Text by Carla Nappi

The man and the woman found themselves in a library. And they began opening the books. They scooped out phrases like small stones and threw them out the window. As each one landed on the ground or in the water, or as it took flight, it grew into a being that could inhabit this new world and populate its then, its now, and its to-come.

First they made the past.

She gave “a round lake here” to the water, and as it dropped into the sea it spread out and gelled into an enormous jellyfish, its body full of the ghosts of crabs and squid and crayfish swimming in its flesh.

He gave “besides little” to the earth, and when it fell it bounced the memories of tiny little mosses into the soil.

She gave “a great number of men” to the air, and each of the letters grew arms that grew fingers that grew huge filmy membranes between them that buoyed each letter higher and higher and higher until it broke open into a cloud in the shape of the face of a man who had perished in the flood [ ... ]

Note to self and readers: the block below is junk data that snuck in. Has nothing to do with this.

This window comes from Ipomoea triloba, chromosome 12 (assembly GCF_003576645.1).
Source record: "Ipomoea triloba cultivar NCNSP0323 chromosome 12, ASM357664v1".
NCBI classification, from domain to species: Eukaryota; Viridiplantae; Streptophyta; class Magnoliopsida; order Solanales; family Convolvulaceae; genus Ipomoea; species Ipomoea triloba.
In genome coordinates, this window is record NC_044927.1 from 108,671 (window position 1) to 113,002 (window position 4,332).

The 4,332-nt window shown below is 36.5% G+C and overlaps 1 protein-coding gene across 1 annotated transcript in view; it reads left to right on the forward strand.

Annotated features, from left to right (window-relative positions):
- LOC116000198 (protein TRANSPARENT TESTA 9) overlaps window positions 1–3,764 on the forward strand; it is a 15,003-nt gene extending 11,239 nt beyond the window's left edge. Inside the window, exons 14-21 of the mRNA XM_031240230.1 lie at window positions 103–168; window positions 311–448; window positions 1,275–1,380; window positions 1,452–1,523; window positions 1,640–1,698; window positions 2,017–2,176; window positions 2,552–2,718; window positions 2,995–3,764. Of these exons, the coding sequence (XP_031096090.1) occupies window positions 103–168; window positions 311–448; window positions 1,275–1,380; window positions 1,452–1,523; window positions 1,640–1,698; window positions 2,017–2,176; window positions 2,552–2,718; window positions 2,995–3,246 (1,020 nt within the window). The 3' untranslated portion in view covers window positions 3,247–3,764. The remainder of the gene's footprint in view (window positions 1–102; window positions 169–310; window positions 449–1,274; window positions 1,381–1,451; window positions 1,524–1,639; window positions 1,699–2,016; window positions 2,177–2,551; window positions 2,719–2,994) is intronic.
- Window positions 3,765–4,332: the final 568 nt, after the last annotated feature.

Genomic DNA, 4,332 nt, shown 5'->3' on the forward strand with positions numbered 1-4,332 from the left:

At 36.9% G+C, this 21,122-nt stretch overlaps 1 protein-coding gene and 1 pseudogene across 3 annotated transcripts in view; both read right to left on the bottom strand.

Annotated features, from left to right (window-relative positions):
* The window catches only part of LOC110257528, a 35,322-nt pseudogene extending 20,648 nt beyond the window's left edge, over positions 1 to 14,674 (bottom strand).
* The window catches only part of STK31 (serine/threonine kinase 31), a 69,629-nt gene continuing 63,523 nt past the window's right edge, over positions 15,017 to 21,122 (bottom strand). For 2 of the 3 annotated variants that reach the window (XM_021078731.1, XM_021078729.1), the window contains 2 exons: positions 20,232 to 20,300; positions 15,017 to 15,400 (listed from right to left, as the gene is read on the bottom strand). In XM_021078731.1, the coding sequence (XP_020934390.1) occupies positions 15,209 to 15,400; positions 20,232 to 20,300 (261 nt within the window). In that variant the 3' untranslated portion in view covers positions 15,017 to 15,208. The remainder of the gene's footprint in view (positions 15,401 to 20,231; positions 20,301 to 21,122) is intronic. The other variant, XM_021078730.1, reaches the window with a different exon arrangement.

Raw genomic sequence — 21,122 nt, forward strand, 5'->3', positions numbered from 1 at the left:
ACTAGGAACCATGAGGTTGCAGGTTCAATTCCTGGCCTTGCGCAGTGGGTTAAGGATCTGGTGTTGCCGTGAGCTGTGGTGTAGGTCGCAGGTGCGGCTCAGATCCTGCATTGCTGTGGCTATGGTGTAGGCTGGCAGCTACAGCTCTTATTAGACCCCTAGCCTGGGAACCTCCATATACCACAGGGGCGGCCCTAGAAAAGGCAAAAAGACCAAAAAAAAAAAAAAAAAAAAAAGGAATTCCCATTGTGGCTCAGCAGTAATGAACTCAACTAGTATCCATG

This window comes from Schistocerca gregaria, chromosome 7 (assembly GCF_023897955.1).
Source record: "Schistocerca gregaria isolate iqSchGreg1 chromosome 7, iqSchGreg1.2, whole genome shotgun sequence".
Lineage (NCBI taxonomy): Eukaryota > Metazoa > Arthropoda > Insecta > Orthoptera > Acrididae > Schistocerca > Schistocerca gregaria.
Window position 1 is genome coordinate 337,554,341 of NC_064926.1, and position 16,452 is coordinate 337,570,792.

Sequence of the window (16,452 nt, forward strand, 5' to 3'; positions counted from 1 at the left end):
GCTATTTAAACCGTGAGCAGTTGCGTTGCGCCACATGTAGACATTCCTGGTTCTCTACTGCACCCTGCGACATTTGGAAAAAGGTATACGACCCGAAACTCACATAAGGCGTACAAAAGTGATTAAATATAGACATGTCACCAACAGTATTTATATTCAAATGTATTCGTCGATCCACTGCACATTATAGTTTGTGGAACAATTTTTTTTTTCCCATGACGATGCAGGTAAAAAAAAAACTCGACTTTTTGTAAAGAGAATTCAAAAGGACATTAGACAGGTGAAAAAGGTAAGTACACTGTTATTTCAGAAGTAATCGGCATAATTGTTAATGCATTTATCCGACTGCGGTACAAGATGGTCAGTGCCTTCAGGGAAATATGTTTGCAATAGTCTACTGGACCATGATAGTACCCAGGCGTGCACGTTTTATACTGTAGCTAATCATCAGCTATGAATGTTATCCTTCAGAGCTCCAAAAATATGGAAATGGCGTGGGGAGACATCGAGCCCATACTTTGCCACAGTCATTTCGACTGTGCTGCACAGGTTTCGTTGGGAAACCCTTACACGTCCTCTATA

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The myth of Deucalion and Pyrrha

From ThoughtCo:

The Story of the Flood

Warned by his father, the immortal Titan Prometheus, Deucalion built an ark to survive the coming Bronze Age-ending flood that Zeus sent to punish mankind for its wickedness. Deucalion and his cousin-wife, Pyrrha (daughter of Prometheus' brother Epimetheus and Pandora), survived for 9 days of flooding before landing at Mt. Parnassus.

All alone in the world, they wanted company. In answer to this need, the Titan, and goddess of prophecy ​Themis cryptically told them to throw the bones of their mother behind them. They interpreted this as meaning "throw stones over their shoulders onto Mother Earth," and did so. The stones Deucalion threw became men, and those Pyrrha threw became women.

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—Gill, N.S. "Ancient Greek Flood Myth of Deucalion and Pyrrha." ThoughtCo, Sep. 27, 2018, ThoughtCo